The fight against online abuse has put increasing pressure on social media corporations to take responsibility for the content that appears on their platforms. As a result, Twitter, Facebook and other sites have created buttons for reporting harassment and blocking unwanted contact – and they occasionally ban particularly egregious offenders. Facebook’s latest effort has the company asking its users in Australia to send in nude photographs of themselves.
This, Facebook says, would help build a database of images the company could analyze to teach its computer systems how to detect when a person posts a nude image. The goal, the company says, is to prevent people from posting nude photos of others online without consent – a practice sometimes called “revenge porn.” The Australian government has joined Facebook for the pilot project, which according to USA Today is also available in the U.S., U.K. and Canada.
Several fundamental problems with this idea are readily apparent. The most obvious is that putting anything online – especially nude photos of oneself – in any format risks exposure to hackers. Then it could be redistributed in any number of ways, including formats and forums not yet invented.
Though Facebook says its aim is to help control online abuse, anyone who submits photos to this effort will surrender any control they might have of the images they send. Facebook’s request for nude images unfairly puts the burden of work and risk on women in the name of protecting themselves from harassment and abuse. There are other layers of protection that could keep women safer, while helping police online communications.
Posting nude photographs online without their subjects’ consent is perhaps the most clear example of the role of gender in online abuse: Anything relating to something remotely sexual is far more likely to target women than men.
A 2016 survey found that at least 4 percent of Americans online had experienced someone sharing “sensitive images” without consent or threatening to do so. That number climbed to 10 percent among women under age 30.
Multiple studies, including my own, have documented that women face great risks of online harassment, especially when they challenge the political status quo. When I interviewed 109 women bloggers in the U.S., U.K., Germany and Switzerland, 80 said they were harassed – online or offline – due to their blogging. This included not just receiving insults, sexually charged comments and trolling responses, but extended to rape threats, death threats, stalking, doxing, plagiarism and identity theft. Of those 80, 73.8 percent identified their writing as feminist; of the 29 who had not been harassed, only 44.8 percent said so.
Online platforms do give women, ethnic and cultural minorities and others typically muted in public discourse opportunities to speak out. But that visibility also make them more vulnerable, continuing a pattern of women getting attacked for publicly speaking that’s as old as ancient Greece.
The bigger picture
Currently just over half of the global population is online. Without action, the problems of today’s internet will only expand as more people join the online community.
Social media companies are key to the solutions, but laws and law enforcement can assist, as can guidelines for software development and cultural changes.
At present, laws about online abuse are mostly anchored in state or national laws: The U.K. and Germany have relatively new regulations about online harassment. In the U.S., a California “revenge porn” law helped prosecute a woman who secretly took a nude picture of another woman and posted it online. Yet in Ohio a law that currently strengthens the legal understanding of online abuse has been contested on the grounds that it would curtail free speech.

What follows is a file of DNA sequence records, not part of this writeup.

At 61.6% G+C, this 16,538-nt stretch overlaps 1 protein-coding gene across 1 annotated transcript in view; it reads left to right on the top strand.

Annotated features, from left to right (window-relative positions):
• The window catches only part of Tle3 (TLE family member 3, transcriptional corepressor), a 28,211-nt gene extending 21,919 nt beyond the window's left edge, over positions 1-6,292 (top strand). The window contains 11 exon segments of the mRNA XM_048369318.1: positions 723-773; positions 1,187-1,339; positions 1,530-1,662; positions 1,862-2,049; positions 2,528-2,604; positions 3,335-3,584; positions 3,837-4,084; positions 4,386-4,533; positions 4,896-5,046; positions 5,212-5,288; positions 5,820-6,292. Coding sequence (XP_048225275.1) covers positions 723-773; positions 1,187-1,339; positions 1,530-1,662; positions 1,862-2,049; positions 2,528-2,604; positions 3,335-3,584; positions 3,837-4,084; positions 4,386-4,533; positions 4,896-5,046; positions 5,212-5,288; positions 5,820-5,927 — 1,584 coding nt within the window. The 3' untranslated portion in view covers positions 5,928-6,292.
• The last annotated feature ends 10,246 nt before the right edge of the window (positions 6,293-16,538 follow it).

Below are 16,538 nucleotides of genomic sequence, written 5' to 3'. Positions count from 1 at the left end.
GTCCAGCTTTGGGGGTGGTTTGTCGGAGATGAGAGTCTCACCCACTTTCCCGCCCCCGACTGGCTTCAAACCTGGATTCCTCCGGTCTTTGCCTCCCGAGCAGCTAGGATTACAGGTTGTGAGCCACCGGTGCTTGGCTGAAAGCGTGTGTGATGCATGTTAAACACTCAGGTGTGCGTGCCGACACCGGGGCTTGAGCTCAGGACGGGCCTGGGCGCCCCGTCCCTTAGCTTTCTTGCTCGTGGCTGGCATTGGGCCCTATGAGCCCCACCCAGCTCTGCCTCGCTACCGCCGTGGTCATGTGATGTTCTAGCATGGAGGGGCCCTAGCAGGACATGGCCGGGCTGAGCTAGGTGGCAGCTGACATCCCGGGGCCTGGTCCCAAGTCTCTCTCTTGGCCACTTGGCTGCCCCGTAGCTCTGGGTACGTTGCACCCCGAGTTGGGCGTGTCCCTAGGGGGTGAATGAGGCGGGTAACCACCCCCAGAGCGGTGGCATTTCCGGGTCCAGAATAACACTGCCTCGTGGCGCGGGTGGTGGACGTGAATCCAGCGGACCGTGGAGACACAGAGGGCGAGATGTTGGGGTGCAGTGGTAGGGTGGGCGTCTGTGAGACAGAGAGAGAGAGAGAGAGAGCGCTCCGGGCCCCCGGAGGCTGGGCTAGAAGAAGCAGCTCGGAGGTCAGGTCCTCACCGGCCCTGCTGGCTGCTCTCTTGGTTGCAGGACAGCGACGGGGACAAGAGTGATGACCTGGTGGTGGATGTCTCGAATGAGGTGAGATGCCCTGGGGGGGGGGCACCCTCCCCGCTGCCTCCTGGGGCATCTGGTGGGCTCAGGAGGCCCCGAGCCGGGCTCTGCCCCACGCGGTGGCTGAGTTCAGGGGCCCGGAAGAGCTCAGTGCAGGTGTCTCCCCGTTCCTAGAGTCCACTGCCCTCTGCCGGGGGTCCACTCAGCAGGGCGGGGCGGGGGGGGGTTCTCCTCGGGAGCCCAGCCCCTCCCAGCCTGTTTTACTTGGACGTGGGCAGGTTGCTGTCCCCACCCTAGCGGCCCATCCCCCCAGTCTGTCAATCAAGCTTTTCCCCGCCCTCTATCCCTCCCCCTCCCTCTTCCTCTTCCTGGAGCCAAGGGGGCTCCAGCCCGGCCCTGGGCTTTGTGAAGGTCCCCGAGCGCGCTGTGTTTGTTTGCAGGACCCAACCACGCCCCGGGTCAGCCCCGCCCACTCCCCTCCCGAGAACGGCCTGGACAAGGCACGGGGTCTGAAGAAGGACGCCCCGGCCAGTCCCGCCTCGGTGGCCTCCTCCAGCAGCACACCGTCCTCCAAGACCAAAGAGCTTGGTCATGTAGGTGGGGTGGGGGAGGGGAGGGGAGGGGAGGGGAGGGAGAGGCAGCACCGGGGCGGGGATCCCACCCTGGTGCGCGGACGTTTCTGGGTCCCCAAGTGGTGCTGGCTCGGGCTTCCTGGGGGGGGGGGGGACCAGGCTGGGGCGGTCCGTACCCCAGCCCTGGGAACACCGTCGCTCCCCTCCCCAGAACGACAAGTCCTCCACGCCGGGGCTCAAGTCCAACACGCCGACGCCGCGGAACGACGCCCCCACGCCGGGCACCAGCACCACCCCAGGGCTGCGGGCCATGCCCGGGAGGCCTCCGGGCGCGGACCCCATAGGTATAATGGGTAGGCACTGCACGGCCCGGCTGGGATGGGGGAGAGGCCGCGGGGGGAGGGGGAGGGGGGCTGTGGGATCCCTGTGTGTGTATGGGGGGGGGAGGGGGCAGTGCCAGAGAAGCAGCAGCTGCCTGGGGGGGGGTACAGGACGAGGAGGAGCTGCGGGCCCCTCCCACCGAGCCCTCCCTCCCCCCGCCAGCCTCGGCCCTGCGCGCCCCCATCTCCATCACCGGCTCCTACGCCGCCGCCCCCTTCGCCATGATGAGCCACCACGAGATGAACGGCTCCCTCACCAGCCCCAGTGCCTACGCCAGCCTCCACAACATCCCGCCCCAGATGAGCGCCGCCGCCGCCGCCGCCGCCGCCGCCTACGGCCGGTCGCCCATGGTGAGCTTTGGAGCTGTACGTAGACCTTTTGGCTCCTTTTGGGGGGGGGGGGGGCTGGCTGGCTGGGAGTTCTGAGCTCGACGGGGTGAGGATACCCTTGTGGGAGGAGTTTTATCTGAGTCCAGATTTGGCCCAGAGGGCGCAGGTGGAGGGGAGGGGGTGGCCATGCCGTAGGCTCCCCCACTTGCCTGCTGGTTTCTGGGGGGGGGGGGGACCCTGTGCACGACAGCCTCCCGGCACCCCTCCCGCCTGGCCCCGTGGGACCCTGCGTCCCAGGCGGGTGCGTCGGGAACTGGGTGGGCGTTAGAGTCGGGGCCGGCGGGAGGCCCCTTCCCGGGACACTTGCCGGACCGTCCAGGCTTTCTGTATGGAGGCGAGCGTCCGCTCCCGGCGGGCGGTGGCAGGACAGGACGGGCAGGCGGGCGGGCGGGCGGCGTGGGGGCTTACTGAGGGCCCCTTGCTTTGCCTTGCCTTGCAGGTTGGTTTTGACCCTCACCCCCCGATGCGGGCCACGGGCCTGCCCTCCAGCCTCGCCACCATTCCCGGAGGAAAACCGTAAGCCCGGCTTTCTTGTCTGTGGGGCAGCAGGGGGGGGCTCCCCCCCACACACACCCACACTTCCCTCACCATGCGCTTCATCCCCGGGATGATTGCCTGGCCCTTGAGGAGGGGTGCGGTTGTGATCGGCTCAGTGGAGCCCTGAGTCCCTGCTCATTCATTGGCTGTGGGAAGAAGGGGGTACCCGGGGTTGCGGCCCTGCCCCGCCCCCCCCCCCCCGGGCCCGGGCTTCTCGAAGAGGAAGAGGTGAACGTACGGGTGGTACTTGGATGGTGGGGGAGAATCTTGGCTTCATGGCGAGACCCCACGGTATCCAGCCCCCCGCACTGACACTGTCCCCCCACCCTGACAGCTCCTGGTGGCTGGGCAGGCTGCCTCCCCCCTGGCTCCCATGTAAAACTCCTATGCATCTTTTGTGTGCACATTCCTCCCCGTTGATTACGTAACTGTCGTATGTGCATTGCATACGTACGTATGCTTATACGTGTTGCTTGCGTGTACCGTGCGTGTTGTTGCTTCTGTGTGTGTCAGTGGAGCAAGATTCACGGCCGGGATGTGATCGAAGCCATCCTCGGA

To be effective, laws would have to go beyond state and national borders because of the international nature of the internet.
Help with enforcement
Laws are only as good as their enforcement. Studies that look at how police react to victims’ reports of online abuse indicate that officers aren’t aware of the nature of the problem or trained to investigate it. For example, in Germany a meager two percent of cyberstalking cases brought to the police led to convictions. This leaves women unprotected. In my study, of the 80 women who had been harassed, nine went to the police. Four women said police helped or took their cases seriously; five said police did not respond or help.
Software companies could help too, but they are not required to protect their users, even though that is mandatory in other industries that provide basic elements of societal interaction, like banking, car manufacturing and airline travel. Even the most basic standards of cybersecurity defenses are inconsistent and incomplete: Organizations as diverse as the Ashley Madison dating site, the Target retail chain and even the U.S. National Security Agency have been breached.
Broader social action
Perhaps the most important element to addressing online harassment is behaving like it is happening in the “real world.” Abuse is abuse. Online spaces are created, shaped and used by real humans, with real bodies and real feelings.
Harassment in online spaces is just as real and harmful as when it happens on the street, in schools and in workplaces.
Targets of online abuse suffer emotionally, psychologically, economically and professionally. An Amnesty International study of women across eight countries found 55 percent said they had suffered from stress, anxiety or panic attacks after experiencing online abuse.
Facebook’s attempt to battle the problem of online abuse by putting the burden on users suggests the company may feel relatively helpless to act on its own. Governments and society as a whole must step up to figure out how to better protect members of communities, both online and offline, from harassment and abuse.